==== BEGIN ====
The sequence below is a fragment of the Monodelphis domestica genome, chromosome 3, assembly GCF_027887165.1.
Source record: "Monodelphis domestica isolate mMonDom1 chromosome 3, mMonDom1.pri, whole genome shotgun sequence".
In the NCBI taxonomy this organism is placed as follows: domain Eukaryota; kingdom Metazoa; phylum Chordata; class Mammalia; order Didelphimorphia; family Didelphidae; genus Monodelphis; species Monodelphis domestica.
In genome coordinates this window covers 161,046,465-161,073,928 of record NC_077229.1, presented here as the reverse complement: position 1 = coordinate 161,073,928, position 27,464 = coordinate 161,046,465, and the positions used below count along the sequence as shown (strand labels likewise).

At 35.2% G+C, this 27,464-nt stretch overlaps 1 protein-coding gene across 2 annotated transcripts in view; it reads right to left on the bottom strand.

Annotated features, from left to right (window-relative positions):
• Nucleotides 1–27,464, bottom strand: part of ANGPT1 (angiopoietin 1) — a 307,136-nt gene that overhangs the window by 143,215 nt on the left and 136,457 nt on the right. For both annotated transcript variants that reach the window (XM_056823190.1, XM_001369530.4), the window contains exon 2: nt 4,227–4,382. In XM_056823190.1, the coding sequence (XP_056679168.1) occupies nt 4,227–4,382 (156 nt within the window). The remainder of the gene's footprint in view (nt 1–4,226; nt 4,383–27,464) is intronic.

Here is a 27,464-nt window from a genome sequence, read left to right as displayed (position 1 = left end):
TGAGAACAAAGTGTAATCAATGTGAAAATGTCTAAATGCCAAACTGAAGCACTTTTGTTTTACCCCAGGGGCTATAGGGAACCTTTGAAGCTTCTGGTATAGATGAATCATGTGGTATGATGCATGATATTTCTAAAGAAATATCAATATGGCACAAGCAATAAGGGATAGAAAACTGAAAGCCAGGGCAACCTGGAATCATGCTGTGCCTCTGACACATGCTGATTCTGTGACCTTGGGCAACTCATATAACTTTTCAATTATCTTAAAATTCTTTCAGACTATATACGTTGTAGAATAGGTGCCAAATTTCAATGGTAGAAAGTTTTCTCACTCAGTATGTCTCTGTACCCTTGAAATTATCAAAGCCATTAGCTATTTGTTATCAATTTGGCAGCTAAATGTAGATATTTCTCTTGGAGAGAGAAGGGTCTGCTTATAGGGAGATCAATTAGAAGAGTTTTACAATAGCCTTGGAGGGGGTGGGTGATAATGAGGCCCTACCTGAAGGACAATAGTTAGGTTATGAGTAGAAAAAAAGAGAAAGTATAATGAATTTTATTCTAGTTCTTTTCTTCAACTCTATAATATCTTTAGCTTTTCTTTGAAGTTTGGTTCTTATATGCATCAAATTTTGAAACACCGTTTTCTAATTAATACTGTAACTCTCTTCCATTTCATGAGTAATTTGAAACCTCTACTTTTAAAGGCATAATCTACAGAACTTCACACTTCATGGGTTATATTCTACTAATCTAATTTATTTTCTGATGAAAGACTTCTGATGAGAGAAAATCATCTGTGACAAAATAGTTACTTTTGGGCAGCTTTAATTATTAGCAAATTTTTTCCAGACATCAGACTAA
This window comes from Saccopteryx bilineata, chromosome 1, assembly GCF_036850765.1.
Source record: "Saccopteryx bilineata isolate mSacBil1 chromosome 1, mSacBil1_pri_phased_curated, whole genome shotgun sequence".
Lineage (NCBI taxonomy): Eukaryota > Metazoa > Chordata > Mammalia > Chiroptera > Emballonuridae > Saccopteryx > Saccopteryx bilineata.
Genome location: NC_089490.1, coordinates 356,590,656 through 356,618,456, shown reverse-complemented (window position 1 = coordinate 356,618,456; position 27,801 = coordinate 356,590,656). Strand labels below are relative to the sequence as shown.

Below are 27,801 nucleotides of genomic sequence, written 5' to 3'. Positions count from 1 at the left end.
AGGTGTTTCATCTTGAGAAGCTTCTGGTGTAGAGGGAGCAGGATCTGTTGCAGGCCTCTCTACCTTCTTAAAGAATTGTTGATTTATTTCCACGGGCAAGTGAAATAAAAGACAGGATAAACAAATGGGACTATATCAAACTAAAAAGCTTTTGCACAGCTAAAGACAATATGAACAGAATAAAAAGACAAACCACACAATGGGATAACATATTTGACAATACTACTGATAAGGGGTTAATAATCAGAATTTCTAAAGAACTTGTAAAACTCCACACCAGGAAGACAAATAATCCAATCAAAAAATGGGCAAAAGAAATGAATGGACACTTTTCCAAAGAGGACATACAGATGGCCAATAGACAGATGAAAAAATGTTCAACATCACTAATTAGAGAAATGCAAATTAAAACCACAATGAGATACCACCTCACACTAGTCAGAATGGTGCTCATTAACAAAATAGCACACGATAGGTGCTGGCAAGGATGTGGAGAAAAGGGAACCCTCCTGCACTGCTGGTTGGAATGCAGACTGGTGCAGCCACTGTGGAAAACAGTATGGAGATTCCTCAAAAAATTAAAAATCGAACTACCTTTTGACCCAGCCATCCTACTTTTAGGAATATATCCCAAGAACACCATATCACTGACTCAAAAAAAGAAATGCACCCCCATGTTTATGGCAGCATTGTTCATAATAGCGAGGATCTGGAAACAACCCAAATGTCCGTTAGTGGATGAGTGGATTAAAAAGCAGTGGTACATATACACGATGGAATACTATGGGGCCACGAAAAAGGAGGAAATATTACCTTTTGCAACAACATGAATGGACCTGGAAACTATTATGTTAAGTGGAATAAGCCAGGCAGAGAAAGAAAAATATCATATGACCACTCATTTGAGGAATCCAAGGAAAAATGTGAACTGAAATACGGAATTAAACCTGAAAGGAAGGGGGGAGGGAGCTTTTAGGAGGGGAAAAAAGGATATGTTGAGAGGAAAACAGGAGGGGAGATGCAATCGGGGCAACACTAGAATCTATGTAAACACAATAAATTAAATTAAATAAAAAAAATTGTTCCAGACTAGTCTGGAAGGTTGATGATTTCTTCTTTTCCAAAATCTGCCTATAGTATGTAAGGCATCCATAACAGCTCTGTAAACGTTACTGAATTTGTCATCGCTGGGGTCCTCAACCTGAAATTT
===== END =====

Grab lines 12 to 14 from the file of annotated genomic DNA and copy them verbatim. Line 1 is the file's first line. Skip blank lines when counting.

Lineage (NCBI taxonomy): Eukaryota > Metazoa > Chordata > Mammalia > Chiroptera > Emballonuridae > Saccopteryx > Saccopteryx bilineata.
Genome location: NC_089490.1, coordinates 356,590,656 through 356,618,456, shown reverse-complemented (window position 1 = coordinate 356,618,456; position 27,801 = coordinate 356,590,656). Strand labels below are relative to the sequence as shown.

Below are 27,801 nucleotides of genomic sequence, written 5' to 3'. Positions count from 1 at the left end.